And just like that, it's over. There was, in fact, a very good reason why Hee-man spent most of the last episode off camera. While it's gratifying to know that the bad guys aren't the only ones who uses heavy misdirection to manipulate the situation into their favor, at the same time it's a little aggravating realizing that a lot of the confusion in the story lately was in fact the result of screenwriting tricks designed to prevent too much information from becoming too obvious too quickly.
Weirdly, "Pride and Prejudice" actually kind of suffers from the script being a little too good. It takes a great deal of skill to weave a story this intricate and complicated- but it also requires an exceptionally high grasp pf language. In this case the language is Korean, and if you're here, that probably means you've been watching the drama with English subs. For all its positives, "Pride and Prejudice" is not the most friendly drama to the translated format.
Regardless, the emotional moments still have obvious punch. Yeol-moo gets two big confrontations here. In the first case particularly, she's verbalizing a strong yet formal complaint against the system that has made the entire investigation such an impossible mess of politics and corruption. It's here that Baek Jin-hee really shines as a perspective character. While Yeol-moo is literally only speaking for herself, there's the obvious implication that the same set of tortured events could have happened to anyone else as well.
At the conclusion of it all, there's less a sense of excitement as just relief. The trio of main characters just shuffles back home to another day of normal life, and this too does a lot to underscore the humanity of the drama's general premise. Nobody here is in the game to score career points or anything like that. They're just looking for a fair, just world, and are trying to do their best to insure that much for the future.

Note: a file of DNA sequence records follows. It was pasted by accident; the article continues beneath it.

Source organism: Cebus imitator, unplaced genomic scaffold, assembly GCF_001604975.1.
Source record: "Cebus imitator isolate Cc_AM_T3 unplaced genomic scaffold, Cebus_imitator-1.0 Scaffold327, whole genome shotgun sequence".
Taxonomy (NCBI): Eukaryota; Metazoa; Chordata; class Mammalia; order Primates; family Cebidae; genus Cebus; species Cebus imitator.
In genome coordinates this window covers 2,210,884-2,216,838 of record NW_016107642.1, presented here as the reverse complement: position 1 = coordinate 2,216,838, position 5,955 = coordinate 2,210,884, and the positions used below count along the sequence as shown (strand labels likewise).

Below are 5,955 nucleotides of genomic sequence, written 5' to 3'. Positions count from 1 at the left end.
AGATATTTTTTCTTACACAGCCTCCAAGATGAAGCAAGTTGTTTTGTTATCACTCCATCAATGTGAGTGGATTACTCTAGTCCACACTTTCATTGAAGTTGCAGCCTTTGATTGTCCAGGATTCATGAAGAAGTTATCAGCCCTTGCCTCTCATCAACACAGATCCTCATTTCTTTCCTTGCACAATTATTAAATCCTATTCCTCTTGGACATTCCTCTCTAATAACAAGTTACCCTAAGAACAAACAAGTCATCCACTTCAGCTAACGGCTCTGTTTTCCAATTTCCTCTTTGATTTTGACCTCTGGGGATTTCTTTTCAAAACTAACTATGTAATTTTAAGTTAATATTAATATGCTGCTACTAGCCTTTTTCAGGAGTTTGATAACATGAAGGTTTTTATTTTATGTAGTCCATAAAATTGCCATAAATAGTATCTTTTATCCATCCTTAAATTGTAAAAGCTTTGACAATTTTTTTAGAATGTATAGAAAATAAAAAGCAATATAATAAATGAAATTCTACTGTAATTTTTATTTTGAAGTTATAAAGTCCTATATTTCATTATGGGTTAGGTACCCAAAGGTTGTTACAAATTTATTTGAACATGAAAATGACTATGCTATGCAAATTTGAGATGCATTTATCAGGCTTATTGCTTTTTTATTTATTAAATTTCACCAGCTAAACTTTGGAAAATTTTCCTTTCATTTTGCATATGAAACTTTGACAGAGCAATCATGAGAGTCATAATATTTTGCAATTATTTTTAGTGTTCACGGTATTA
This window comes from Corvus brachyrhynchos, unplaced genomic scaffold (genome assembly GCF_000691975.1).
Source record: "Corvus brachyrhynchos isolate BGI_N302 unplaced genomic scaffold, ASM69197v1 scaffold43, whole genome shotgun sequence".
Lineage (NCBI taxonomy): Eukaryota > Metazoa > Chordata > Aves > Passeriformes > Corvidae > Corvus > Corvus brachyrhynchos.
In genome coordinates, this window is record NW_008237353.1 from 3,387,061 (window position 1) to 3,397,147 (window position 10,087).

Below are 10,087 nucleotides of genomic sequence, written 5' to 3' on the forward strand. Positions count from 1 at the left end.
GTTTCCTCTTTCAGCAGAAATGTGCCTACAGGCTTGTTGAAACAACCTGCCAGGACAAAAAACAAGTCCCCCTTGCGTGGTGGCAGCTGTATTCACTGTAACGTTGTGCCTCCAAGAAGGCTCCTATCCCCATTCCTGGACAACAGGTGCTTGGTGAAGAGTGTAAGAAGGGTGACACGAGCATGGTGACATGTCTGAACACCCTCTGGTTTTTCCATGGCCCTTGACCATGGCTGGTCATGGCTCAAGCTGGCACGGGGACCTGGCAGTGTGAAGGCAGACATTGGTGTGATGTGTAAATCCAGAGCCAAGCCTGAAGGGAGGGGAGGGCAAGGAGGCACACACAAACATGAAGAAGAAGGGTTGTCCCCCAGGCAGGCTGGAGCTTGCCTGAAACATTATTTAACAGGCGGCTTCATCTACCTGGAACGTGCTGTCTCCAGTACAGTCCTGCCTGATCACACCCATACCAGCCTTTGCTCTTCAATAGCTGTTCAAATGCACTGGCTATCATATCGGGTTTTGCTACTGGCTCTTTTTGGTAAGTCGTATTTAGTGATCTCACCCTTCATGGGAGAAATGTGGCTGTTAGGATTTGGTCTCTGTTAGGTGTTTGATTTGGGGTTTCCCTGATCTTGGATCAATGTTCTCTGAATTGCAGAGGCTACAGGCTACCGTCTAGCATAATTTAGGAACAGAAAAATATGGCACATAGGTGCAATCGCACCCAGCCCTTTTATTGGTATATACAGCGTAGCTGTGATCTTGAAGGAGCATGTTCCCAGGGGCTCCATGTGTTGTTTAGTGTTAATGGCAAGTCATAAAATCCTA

So what's left for the drama to do..? Well, Dong-chi discovers a rather alarming inconsistency. Not with the overall kidnapping case, but rather with a secondary event to all that which no one has put much thought into until now because it wasn't relevant to the fate of Yeol-moo's brother. It's a disconcerting direction for the story to take- however, we at least seem to be out of the woods when it comes to the elaborate mind games, so hopefully the extended epilogue for "Pride and Prejudice" will take on a more reflective hue.
Review by William Schwartz
Staff writer. Has been writing articles for HanCinema since 2012, having lived in South Korea since 2011. Started out in Gyeongju, then to Daegu, then to Ansan, then to Yeongju, then to Seoul, lived on the road for HanCinema's travel diaries series in the summer of 2016, and is currently settled in Anyang. Has good tips for utilizing South Korea's public bus system. William Schwartz can be contacted via email@example.com. He also has a substack at williamschwartz.substack.com where he discusses the South Korean film industry in broader terms and takes suggestions for future movies to review.
"[HanCinema's Drama Review] "Pride and Prejudice" Episode 17"
by HanCinema is licensed under a Creative Commons Attribution-Share Alike 3.0 Unported License.
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